The GOP-led Indiana House of Representatives and Senate voted to override Republican Gov. Eric Holcomb’s veto of a bill banning biological males from competing in girls’ sports.
The House voted 67-28 early Tuesday. The state’s Senate voted in favor of the override 32-15 to overwhelmingly defeat the governor’s veto.
“Biological males have an inherently stronger physique, and this bill assures there are not any unfair advantages,” Republican state Sen. Jeff Raatz said in a statement following the governor’s April veto.
“Biological females have the right to participate on an even playing field against their peers, and ensuring this fairness in female sports is a critical part of providing our youth with meaningful experiences and opportunities beyond the walls of the classroom,” he added.
Holcomb argued in a March letter to Indiana state Speaker Todd Huston (R) that the bill would increase “the likelihood of litigation against our schools with the courts having to adjudicate the uncertainties.”
A second concern the governor expressed in his letter was that the law would not stand in court.
“In the two cases with initial rulings thus far, the courts have enjoined or prohibited laws with these same substantive provisions from taking effect based on equal protections grounds,” Holcomb added.
The governor noted a third concern as well, noting that the newly proposed law “implies that the goals of consistency and fairness in competitive female sports are not currently being met. After thorough review, I find no evidence to support either claim even if I support the overall goal.”
The Daily Wire previously reported that many Indiana Republicans disagreed with the governor’s veto, including Indiana Attorney General Todd Rokita (R).
“The passage of HEA 1041 to ban males from competing on female sports teams is an important step in protecting youth sports and has been championed by my office. We welcome the opportunity to defend this law if challenged in court,” he wrote.
The passage of HEA 1041 to ban males from competing on female sports teams is an important step in protecting youth sports and has been championed by my office. We welcome the opportunity to defend this law if challenged in court. pic.twitter.com/jNv9NzjDuG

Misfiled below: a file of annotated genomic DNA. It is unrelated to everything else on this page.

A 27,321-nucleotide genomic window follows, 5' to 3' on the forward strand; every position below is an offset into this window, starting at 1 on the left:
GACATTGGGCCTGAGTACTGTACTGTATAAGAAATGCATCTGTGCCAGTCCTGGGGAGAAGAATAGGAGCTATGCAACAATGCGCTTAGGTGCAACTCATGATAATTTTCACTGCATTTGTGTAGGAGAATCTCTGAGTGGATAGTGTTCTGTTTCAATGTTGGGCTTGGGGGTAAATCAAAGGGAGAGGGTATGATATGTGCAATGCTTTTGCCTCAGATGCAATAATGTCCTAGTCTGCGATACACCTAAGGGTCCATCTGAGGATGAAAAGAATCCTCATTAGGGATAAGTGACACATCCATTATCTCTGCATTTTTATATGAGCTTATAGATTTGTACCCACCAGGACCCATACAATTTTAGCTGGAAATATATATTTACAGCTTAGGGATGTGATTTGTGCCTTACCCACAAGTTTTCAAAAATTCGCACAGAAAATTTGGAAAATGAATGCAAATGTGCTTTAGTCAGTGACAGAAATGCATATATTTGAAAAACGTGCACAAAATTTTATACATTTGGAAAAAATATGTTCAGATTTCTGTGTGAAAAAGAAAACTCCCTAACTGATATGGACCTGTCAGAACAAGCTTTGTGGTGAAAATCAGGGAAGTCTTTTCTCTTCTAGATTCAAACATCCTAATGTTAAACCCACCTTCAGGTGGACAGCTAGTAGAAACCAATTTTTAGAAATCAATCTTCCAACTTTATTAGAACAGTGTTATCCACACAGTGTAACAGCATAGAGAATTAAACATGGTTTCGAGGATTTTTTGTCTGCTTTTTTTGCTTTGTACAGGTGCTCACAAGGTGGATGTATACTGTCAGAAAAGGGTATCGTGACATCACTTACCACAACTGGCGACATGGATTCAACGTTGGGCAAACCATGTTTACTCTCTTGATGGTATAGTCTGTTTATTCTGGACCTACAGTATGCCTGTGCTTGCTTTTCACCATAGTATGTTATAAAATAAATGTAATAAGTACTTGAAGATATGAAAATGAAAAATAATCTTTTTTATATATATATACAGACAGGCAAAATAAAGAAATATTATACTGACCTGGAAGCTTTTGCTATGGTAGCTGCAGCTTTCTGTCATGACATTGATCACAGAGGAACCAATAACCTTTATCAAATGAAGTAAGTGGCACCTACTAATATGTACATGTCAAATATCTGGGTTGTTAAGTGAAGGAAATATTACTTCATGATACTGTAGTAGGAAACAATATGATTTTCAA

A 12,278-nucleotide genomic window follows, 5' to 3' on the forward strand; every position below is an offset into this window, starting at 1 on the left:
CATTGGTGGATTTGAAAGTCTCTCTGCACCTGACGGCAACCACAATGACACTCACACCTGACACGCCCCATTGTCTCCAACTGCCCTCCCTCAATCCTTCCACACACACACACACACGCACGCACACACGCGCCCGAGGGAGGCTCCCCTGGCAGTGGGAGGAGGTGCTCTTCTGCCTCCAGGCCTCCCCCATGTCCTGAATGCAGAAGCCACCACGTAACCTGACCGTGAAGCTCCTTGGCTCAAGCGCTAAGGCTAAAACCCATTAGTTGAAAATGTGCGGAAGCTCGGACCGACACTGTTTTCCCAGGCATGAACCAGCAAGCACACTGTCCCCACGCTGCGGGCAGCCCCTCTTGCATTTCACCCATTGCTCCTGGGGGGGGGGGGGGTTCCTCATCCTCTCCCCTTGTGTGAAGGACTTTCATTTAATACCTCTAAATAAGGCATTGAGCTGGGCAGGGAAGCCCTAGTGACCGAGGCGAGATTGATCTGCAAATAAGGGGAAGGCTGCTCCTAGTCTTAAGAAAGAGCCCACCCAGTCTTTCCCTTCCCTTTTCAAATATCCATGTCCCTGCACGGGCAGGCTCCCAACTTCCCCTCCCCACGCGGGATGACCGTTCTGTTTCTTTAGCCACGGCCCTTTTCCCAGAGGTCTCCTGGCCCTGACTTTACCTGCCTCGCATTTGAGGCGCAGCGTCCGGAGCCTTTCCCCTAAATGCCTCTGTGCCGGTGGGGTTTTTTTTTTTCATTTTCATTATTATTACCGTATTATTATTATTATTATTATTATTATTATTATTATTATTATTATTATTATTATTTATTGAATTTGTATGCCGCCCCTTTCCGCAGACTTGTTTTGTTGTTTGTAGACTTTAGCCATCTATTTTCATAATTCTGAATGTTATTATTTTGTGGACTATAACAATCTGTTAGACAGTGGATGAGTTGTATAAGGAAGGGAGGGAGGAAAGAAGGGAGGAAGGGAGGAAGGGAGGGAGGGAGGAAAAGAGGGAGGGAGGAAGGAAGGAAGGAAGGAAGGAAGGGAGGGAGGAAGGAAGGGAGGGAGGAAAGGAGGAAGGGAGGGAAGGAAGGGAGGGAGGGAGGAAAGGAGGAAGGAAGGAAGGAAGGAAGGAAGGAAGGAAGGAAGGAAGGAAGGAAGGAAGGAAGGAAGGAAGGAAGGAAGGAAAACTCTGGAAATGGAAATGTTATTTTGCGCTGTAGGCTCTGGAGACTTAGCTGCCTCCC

— Todd Rokita (@AGToddRokita) March 10, 2022
A similar situation took place in Kentucky in April as the Republican-led legislature voted to override Democratic Governor Andy Beshear’s veto to enact a law to ban biological males from competing in girls’ sports from 6th-12th grades and from women’s sports in college.
The override occurred after Beshear vetoed SB 83, the Fairness in Women’s Sports Act, and claimed the legislation would likely not hold up under legal challenges.
The bill originally passed in the Kentucky House of Representatives 70-23 and in the state Senate 26-9.
Several GOP-led states have passed transgender athlete ban laws following controversy over University of Pennsylvania swimmer Lia Thomas, a biological male competing on the university’s women’s swimming team. Thomas won several events, including in competition at the Women’s NCAA National Championship in Atlanta.
Earlier this month, Republican South Carolina Gov. Henry McMaster signed legislation banning biological men from participating in women’s sports, making it the 16th state to do so.
“Athletic teams or sports designated for males, men, or boys shall not be open to students of the female sex, unless no team designated for females in that sport is offered at the school in which the student is enrolled,” the legislation read. “Athletic teams or sports designated for females, women, or girls shall not be open to students of the male sex.”